Detention of Prisoners in Violation of International Law
By Kenneth J. Theisen
On October 14th, two human rights’ groups released a seventy-page report condemning Israel’s detention of Palestinians without trial. The report states that the policy of extensive detentions breaches international law, which permits use of administrative detention only in very extreme cases. The groups are the Israeli Information Center for Human Rights in the Occupied Territories (B’Tselem) and Center for the Defence of the Individual (HaMoked).
The Israeli government uses administrative detention much as the U.S. government uses its terrorism laws, such as the Military Commissions Act (MCA), to incarcerate detainees of its war of terror. Effective due process is missing in both systems. But this should not be surprising as Israel is a dedicated ally of the U.S. in the Middle East. Both nations use the excuse of the need to defeat “terrorism” to carry out their crimes.
B’Tselem and HaMoked state that as of September 30, 2009, the Israeli government is holding 335 prisoners in administrative detention. Of these, 37 percent have been held from six months to a year and 33 percent for one year to two years. Twenty-eight percent of Palestinians have been in administrative detention for two to four years, and one percent has been detained for more than four and a half years. The U.S. has held some prisoners since 2001 in its war of terror. In both the case of Israel and the U.S., the prisoners have essentially been denied legal due process.
The report, Without Trial, holds that the judicial review of the administrative detention proceedings presents only an illusion of a fair judicial process, while in fact it denies the detainees any possibility to reasonably defend themselves against the allegations made against them. In the vast majority of cases, the judges declare evidence “privileged” and rely on written reports by the Israeli Security Agency. The reports are submitted to the judges outside the presence of the detainee or his attorney. Consequently, the detainees cannot refute the allegations or offer alternative evidence.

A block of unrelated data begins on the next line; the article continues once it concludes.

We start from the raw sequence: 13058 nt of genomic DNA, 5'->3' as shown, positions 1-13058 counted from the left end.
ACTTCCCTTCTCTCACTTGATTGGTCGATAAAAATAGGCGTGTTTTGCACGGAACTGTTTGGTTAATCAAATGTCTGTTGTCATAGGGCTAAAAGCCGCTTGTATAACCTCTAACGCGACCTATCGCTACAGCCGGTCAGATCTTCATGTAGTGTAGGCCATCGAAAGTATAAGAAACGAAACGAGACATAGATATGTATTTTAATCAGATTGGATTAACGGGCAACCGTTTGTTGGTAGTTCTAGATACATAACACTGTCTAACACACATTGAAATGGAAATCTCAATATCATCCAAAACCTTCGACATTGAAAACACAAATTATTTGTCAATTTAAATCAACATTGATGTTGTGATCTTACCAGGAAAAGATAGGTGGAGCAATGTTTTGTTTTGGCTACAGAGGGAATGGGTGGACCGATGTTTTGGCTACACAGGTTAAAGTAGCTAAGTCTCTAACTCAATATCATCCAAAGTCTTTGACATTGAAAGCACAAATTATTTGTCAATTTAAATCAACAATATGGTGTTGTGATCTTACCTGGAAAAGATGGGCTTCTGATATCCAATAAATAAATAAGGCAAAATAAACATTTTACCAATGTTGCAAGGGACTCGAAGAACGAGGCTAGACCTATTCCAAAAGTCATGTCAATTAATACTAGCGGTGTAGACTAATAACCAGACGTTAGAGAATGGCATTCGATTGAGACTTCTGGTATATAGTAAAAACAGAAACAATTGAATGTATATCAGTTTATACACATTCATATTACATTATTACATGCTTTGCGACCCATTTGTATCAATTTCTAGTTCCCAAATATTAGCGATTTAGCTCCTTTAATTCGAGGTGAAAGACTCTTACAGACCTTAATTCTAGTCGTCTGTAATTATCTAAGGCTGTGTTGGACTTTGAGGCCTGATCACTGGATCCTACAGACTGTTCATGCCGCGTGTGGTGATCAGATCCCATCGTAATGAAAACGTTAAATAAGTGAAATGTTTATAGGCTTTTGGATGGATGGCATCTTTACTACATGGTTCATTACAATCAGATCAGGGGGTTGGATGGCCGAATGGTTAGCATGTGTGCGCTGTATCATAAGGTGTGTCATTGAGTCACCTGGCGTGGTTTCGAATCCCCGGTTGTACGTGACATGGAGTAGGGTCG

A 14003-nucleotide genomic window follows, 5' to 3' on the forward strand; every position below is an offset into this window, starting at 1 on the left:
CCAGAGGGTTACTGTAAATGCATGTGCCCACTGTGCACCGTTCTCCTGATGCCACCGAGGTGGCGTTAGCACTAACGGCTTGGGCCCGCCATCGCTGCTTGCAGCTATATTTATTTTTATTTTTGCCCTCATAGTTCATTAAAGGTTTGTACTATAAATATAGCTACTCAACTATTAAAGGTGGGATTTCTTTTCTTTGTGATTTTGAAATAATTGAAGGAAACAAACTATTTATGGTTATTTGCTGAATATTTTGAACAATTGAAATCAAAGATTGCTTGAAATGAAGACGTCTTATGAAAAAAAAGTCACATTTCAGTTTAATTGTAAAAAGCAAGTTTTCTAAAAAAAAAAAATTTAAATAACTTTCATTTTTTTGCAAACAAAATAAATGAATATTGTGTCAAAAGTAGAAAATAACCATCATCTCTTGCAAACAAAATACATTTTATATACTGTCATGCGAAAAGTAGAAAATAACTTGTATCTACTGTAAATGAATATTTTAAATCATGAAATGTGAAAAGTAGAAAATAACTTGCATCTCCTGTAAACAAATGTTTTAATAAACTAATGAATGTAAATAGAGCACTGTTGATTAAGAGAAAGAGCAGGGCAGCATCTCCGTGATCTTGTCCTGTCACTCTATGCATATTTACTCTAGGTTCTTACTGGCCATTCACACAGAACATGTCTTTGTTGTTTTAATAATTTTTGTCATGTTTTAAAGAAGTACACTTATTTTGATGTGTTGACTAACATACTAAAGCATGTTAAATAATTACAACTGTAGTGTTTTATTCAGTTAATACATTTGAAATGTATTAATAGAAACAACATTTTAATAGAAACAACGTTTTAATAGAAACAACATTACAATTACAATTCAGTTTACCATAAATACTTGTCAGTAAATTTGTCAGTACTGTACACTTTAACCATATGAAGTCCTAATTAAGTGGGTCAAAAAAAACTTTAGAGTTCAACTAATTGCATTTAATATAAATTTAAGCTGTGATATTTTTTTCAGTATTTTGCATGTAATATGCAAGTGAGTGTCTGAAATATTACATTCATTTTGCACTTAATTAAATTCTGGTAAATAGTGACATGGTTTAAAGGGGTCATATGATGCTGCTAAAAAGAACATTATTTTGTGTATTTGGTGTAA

This is very similar to the system used by the U.S. under the MCA.
Also like the U.S. military tribunals, the Israeli courts are biased in favor of the Israeli prosecutors. According to the released report, most Israeli detention orders are approved by the court. According to Israeli army’s figures, between August 2008 and July 2009, judges in the court of first instance gave decisions regarding 1,678 administrative detention orders. In these decisions, the judges cancelled 82 orders (5 percent) and approved 1,596 (95 percent). In 2008, the military appellate court accepted 57 percent of the prosecution’s appeals of lower-court decisions, while accepting only 15 percent of detainees’ appeals.
In 2002 the Knesset, the Israeli parliament, enacted the Incarceration of Unlawful Combatants Law (The Law). The Law enables sweeping and swift detention without trial of many persons for long periods, and provides detainees with even less protections than the few granted detainees under the Administrative Detention Order that applies in the West Bank. Furthermore, an amendment passed in 2008 eased the use of the Law in the event of "wide-scale hostilities."
The Law was originally intended to enable the internment of Lebanese nationals whom Israel treated as "bargaining chips" for the exchange of prisoners of war. The Lebanese prisoners were taken in the various invasions of Lebanon launched by Israel. According to the report, Israel has used the Law against 54 persons, holding some of them without trial for long periods – up to seven and a half years. Fifteen were Lebanese nationals who were subsequently released, and 39 were residents of the Gaza Strip. Most of the latter were detained during Israel’s invasion of Gaza in December 2008 and January 2009 and have since been released. As of September 30, 2009, Israel was still holding nine Gazans pursuant to the Law.